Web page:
“Apparently, he wanted to scare us, but in the end he created an even heavier atmosphere, which ultimately forced the Russian Federation to launch a special military operation,” he said.

There are some who opined the referendum conducted by Russia in Donetsk and Lugansk republics, Zaporozhye Region and Kherson is a move to annex these regions, which will
allow Kremlin to claim Ukraine is attacking “Russian territory”.

That, in turn, will activate Russian defence doctrine, which allows the use of nuclear weapons. The logic in this argument is right but the conclusion is wrong. Russia will not activate the use of its nuclear weapons if no one uses such weapons first in attacking the four regions.

It is interesting to note in an interview with the French media in August, Medvedev, when asked on the possible use of tactical atomic weapons, or arms containing depleted uranium, said Russia has never put those into action, unlike some Western countries.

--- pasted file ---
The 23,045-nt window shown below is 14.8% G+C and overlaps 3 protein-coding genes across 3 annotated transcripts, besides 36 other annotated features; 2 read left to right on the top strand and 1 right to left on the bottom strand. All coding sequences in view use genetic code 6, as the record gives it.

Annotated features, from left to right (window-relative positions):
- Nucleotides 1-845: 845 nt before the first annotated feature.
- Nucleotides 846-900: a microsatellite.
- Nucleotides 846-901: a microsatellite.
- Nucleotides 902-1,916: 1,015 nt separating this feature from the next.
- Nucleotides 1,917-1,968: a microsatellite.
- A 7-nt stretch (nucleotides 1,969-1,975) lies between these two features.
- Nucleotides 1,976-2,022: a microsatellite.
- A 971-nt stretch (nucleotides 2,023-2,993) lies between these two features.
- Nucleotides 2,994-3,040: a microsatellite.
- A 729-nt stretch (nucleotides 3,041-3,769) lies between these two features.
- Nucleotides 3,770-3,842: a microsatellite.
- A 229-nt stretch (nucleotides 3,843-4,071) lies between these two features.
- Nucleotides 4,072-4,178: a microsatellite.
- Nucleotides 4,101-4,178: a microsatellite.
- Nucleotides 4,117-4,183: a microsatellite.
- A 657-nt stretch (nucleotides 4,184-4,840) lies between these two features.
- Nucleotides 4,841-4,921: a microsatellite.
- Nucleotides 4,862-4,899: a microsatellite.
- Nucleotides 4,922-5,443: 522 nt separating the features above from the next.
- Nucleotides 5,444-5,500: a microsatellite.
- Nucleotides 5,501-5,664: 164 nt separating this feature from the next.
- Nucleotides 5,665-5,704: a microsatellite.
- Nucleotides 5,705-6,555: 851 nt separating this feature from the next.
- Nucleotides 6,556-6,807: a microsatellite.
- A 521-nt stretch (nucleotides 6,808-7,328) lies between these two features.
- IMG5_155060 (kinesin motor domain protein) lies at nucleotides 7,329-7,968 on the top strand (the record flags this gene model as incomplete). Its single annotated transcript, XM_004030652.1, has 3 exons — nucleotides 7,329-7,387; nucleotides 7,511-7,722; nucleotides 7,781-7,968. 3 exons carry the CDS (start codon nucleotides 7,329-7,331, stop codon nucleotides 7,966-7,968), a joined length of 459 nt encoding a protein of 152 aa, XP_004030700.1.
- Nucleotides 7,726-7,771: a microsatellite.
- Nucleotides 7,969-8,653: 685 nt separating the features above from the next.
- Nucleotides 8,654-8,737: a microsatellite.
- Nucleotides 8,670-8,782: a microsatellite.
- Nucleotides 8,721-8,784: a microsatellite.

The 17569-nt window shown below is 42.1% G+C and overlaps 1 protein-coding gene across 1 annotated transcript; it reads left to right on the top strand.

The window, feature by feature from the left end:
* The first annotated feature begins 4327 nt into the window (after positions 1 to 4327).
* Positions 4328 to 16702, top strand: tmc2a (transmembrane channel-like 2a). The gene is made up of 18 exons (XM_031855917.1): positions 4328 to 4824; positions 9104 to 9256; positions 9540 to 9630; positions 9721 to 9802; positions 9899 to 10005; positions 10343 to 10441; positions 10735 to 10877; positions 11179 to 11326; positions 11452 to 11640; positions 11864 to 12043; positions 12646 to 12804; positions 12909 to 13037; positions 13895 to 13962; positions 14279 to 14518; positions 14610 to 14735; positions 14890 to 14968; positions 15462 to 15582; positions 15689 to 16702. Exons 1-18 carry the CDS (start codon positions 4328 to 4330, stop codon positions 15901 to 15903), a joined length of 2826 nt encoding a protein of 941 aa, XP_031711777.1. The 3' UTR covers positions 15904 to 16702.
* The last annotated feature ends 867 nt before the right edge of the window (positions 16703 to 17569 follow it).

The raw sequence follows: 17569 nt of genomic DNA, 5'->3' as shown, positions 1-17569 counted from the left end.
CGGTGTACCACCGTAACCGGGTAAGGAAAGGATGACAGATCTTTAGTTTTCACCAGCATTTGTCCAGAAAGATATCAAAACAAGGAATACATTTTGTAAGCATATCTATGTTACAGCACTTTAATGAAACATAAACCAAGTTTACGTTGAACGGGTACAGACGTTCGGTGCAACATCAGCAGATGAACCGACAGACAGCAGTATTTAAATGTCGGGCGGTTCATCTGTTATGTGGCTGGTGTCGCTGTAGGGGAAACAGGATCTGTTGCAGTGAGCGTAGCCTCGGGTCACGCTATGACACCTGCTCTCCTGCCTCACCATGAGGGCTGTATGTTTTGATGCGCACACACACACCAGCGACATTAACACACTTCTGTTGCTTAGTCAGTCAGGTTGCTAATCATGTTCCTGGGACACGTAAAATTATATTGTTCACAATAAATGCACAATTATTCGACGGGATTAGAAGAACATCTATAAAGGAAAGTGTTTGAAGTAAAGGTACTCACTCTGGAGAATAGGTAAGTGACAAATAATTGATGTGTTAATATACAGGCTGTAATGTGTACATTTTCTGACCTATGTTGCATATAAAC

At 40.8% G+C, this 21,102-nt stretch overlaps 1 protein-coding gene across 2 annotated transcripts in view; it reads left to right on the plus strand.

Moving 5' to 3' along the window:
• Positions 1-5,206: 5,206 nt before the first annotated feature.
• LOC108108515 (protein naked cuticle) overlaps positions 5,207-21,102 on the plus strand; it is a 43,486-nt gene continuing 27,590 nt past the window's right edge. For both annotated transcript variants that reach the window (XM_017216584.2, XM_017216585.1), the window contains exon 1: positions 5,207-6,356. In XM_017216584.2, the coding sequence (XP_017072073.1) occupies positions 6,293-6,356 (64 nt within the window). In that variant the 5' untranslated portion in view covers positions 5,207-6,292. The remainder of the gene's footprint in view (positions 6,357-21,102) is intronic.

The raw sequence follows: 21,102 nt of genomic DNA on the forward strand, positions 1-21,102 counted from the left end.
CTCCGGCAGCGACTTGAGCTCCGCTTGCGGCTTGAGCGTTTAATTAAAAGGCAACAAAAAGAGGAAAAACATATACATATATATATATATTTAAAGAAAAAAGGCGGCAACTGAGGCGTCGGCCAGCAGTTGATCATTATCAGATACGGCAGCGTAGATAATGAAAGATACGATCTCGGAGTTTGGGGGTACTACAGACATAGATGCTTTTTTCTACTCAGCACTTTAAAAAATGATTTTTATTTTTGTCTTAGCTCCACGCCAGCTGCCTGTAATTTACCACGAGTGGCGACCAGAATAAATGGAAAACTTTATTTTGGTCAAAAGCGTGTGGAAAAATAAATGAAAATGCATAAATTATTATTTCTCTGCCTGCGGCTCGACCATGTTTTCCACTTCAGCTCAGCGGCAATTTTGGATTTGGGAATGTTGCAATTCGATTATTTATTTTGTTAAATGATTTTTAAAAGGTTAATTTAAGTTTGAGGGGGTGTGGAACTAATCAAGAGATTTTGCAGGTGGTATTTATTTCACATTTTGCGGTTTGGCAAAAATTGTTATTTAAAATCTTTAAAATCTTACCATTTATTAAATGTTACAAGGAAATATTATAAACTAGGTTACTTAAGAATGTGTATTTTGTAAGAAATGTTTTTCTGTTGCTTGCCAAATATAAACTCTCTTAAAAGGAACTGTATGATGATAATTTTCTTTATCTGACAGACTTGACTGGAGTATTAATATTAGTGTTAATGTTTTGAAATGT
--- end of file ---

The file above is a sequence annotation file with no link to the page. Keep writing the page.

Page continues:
“Over the past 20 to 30 years, Nato states have used them quite actively both in Yugoslavia and Iraq. There is some uncertainty around this topic, with very tragic consequences.

“So, in this sense, we must first look at what Western countries have done in certain situations,” the former president said.

In fact, the US has no moral standing to talk about the use of nuclear weapons when it still holds the record of being the only country in the world to use it on Japan.

Thus, the only conclusion we can draw with this partial mobilisation by Russia is either the Ukraine war will relatively end speedily as winter sets in, with a Russian victory that will force Ukraine to the negotiating table, or the world will have to come to terms with a long and protracted war that will cause severe hardships to all countries in the world.

This war can never end with a Ukraine victory because Ukraine can never win this war on its own. It has to rely on the US and the EU to win. So, the onus is on the US and EU to convince Zelensky to negotiate for an end to the war on terms that will be less humiliating for Ukraine.

Jamari Mohtar is the Editor of Let’s Talk!,
an e-newsletter on current affair.